We give too much credit to #45 for the political predicament we find our selves in as we do little more than watch, amazed, at the policies / tactics being implemented by the Republican right, but #45 did not create this particular set of political circumstances. He has become the primary character, the fool to many or the id others love and many more dispise. Regardless, he is walking the path that has been paved for him, well worn by the steps of our collective history. A history full of myths, oppression, injustice, inequality, conflict, but overall a great deal of neglect. He may or may not be a true reflection of the American people, time will tell. How we got here, how much time is left and what we can do going forward will dictate our ultimate story.
The attached article found on the ALTERNET, by Conor Lynch, looks at some similarities of violent times in history, when “totalitarian dictators … (were able to) … foster resentment and hatred of certain groups, and eventually … crush dissent and opposition”. For support, he references the writings of Eric Fromm, “philosopher and psychoanalyst … (who) … attempted to explain the shocking spread of totalitarianism in his lifetime with his influential and urgent 1941 book, Escape from Freedom.”
As the policies of #45 and the right continue to target those of color and the defenseless, their actions quietly solidify power while simultaneously expanding the gross inequality within American society. Dissenters have variously been labeled as “enemies of the people” and #45 hasn’t missed this. A label with a provocative, “disturbing and violent history that has long been used by totalitarian dictators to foster resentment and hatred of certain groups, and eventually to crush dissent and opposition.” Today, that tactic is highly effective once again. It is as though #45 seems to be flawlessly following some totalitarian checklist, consequences be damned. There are signs and warnings everywhere. As an example, we need only remember when his senior adviser, Stephen Miller recently said, “the whole world will soon see as we begin to take further actions, that the powers of the president to protect our country are very substantial and will not be questioned.” It is like these words are from the court of King Donald the first, not a president of the United States. Lynch says:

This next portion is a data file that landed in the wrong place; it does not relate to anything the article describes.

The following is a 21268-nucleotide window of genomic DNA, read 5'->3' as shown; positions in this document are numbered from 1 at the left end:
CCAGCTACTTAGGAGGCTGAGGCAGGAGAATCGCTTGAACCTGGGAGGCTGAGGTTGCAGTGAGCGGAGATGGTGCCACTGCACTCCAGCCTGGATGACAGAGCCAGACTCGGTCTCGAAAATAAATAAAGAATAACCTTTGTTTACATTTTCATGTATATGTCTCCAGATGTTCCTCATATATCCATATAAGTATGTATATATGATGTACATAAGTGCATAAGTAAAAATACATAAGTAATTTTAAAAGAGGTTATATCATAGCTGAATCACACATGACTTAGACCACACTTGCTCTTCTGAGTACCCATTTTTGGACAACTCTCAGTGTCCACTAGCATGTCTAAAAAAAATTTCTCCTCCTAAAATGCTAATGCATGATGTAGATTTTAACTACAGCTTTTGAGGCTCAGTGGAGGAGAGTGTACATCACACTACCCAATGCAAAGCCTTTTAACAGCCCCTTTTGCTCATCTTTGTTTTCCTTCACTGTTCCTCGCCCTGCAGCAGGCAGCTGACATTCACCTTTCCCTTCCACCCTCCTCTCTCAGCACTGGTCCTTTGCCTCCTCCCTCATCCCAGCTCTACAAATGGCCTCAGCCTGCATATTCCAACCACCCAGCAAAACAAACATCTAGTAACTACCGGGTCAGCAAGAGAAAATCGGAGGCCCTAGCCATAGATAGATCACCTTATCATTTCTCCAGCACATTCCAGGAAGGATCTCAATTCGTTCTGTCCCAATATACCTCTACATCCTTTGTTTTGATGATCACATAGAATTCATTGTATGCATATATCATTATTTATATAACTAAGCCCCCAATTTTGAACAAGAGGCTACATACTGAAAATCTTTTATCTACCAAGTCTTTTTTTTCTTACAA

“Not long ago this kind of rhetoric would have provoked outrage from both sides of the aisle and widespread disapproval from the populace. But today, in our hyper-partisan political landscape, many Americans have instead cheered Trump and his administration’s increasingly dictatorial and undemocratic behavior. This invites the question of whether the American people will stand up to autocracy if and when it comes, and how much of the populace is actually prepared to give up its freedom and submit to a strongman.”
Whether the American people stand up is not really the issue. Whether the Democratic party, and particularly it’s left wing, find a way to stand up, is the real question, perhaps our only hope. We have all heard satirical comments targeting the feeble nature of the Democratic party. Things like: “organizing Democrats is like herding cats” or “I’m not part of any political party, I’m a Democrat”. All humor aside, these two cliches describe a real problem and, very probably, are a big part of why we are where we are today. If the Democratic party cannot rise above such descriptions, “We the People” are left basically defenseless and the clock is ticking. Referencing Hitler’s rise, but talking about America today, “Yale historian Timothy Snyder … recently said that we have ‘at most a year to defend the Republic’.” I hope he is not even close, but historically, it is true that totalitarian regimes have tended to move very fast and the current Republican party is moving as fast as they can on all fronts.